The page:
Thirdmill Study Bible

Notes on Luke 2:2-9

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Luke 2:2

This verse presents some historical difficulties. There was a Quirinius who governed Syria and carried out a famous census in AD 6 (see Acts 5:37; Josephus, Antiquities, 18.26). However, this was after the death of Herod the Great (4 BC), whom we know was alive during Jesus's birth (1:5; Matt. 2:1-18). Three options could explain the apparent discrepancy. First, the Greek could allow for the translation the first census before Quirinius was governor. This would mean Luke distinguished between the census at Jesus's birth and the later famous one. Second, it could be that word governor was used as a general term and only meant Quirinius was an administrator of the census. Then later he came to power formally as the governor. Finally, it's possible that there were two governors named Quirinius, though we only have extra-biblical records of one.

Luke 2:3-4

Joseph and Mary (v. 5) traveled from their home in Nazareth (1:26) to Bethlehem. This was the ancestral home of Joseph who was a descendent of David (1:27). He may have owned property there, which accounts for his need to travel. Luke emphasized the journey because Bethlehem was the foretold birthplace of the Messiah (Mic. 5:2). Though Caesar seemed in control, God was fulfilling his plans and promises (v. 6; see 1:51-52; Prov. 21:1).

Luke 2:5

engaged . . . pregnant. Luke probably inferred what Matthew made explicit (Matt. 1:25). Because they were engaged (1:27), Mary and Joseph had not consummated their marriage. The reader is reminded of Jesus's supernatural conception (1:30-35) as well as the shocking situation for Jewish society.

Luke 2:7

firstborn. Luke implied that Joseph and Mary had other children after Jesus (8:19; Mark 6:3). Like the people of Israel had been considered, Jesus is God's firstborn son (Exod. 4:22). Through him, many will become sons of God (John 1:12; 51-52; Gal 3:26). inn. A word which could refer to a few different things. It could mean a public shelter were several families would stay under one roof. Or, it might refer to a guest room attached to a home (22:11). Still yet, it might refer to a formal inn. These were either two-story buildings with customers staying above the animals, or a large, single-story building with stable and room side-by-side. The first or second option seems likely in this case. manger. A feeding trough for animals. Because the inn was full to capacity given the census (v. 1), Joseph and Mary stayed in a location normally reserved for animals. This was either a room attached to a home, or a nearby cave as ancient tradition suggests. See WLC 47; WSC 27.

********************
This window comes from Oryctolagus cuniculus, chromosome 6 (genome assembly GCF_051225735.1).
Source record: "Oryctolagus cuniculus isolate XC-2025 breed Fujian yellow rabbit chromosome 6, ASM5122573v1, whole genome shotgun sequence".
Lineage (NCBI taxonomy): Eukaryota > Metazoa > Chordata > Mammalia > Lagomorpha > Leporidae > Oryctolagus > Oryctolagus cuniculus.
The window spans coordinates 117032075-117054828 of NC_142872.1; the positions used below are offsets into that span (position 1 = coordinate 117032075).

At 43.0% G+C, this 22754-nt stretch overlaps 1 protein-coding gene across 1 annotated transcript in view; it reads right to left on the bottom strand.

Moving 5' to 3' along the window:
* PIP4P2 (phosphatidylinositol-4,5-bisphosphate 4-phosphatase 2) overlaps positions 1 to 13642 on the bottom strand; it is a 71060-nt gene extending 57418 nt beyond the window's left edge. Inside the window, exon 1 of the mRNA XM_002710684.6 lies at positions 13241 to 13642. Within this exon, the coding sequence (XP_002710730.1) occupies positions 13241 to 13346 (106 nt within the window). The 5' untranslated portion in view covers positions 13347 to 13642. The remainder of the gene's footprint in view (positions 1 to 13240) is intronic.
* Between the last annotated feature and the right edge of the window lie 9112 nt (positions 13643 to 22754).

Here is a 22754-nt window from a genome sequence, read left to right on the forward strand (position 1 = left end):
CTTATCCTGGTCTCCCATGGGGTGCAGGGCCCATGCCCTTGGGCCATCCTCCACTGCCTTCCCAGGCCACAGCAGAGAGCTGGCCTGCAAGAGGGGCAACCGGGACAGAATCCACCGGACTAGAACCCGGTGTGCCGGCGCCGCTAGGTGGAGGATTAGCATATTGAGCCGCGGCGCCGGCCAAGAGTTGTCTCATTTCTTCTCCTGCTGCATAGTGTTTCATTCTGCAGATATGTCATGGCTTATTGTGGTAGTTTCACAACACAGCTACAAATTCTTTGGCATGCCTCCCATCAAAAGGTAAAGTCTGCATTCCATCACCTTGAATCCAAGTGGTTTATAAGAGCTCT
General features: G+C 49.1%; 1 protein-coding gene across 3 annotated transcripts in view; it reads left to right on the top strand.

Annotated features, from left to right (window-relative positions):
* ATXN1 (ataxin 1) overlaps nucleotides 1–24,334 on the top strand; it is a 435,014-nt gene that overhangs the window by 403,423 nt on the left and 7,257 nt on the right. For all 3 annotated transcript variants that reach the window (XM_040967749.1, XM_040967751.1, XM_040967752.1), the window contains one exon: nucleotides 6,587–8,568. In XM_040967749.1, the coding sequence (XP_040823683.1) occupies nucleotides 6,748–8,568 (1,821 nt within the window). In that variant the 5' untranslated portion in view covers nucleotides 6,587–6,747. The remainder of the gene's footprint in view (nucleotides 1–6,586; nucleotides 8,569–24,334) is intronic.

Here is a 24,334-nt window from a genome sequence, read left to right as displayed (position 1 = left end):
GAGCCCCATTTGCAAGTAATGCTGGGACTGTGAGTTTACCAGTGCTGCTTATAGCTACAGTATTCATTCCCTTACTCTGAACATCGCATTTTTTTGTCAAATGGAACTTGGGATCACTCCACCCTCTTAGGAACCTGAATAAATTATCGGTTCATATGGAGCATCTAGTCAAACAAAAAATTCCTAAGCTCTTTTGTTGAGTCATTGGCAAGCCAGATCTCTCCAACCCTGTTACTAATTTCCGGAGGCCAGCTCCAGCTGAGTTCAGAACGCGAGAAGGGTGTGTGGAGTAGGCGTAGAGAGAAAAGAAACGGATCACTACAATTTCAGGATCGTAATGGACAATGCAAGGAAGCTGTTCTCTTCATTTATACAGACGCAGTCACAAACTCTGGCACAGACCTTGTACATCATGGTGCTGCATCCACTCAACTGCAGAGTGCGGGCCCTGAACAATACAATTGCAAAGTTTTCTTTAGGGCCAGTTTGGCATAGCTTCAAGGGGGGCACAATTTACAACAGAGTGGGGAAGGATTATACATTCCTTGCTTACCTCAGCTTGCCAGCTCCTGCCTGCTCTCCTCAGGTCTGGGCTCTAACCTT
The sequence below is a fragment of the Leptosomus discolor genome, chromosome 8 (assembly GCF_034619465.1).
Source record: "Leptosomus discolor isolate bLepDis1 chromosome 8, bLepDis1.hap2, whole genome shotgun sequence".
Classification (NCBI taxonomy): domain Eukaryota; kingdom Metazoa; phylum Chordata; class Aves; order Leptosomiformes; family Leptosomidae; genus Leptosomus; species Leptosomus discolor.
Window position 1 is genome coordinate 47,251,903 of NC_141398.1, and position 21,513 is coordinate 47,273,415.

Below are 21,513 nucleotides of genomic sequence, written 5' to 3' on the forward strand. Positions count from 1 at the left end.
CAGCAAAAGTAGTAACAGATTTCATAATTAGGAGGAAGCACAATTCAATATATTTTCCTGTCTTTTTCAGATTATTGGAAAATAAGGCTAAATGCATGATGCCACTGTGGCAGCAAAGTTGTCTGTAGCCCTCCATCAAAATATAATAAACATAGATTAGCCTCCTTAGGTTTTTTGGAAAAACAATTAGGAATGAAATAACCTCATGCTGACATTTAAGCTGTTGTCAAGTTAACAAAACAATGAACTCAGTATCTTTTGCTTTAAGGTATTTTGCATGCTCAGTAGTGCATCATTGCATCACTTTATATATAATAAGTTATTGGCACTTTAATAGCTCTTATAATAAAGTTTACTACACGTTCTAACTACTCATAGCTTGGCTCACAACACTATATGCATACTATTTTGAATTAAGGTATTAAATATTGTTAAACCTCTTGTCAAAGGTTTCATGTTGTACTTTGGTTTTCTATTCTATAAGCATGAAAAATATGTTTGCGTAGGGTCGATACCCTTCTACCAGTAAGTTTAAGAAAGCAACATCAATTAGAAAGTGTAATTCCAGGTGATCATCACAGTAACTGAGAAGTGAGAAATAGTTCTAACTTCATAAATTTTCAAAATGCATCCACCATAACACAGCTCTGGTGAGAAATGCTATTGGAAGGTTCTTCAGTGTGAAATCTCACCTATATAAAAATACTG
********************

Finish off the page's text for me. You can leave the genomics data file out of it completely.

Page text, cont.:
Luke 2:8

shepherds. Often stayed in the fields at night to protect their sheep. They could have been at the traditional Shepherd's Field, which was about two miles from Bethlehem. Shepherds were especially appropriate to serve as witness to the birth of Jesus, since David was a shepherd as well (2 Sam. 5:2; 7:7; 1 Chron. 11:2; 17:6). He would also save his people as the Good Shepherd (John 10:11; see Gen. 48:15; 49:24; Ps. 23:1-4; Jer. 31:10). Yet, shepherds were not wealthy or powerful. The message given to them (vv. 10-12) was good news for the poor (Isa. 61:1; see 1:52; 4:18; 7:22).

Luke 2:9

angel of the Lord. See note on 1:11. glory of the Lord. The manifestation of God's presence among his people (see Exod. 16:10; 24:17; 40:34; Ps. 63:2). fear. A typical response to the appearance of angels (see 1:12, 30; 2:10; 8:50; Gen. 15:1; Judg. 6:23; Dan. 10:12, 19).

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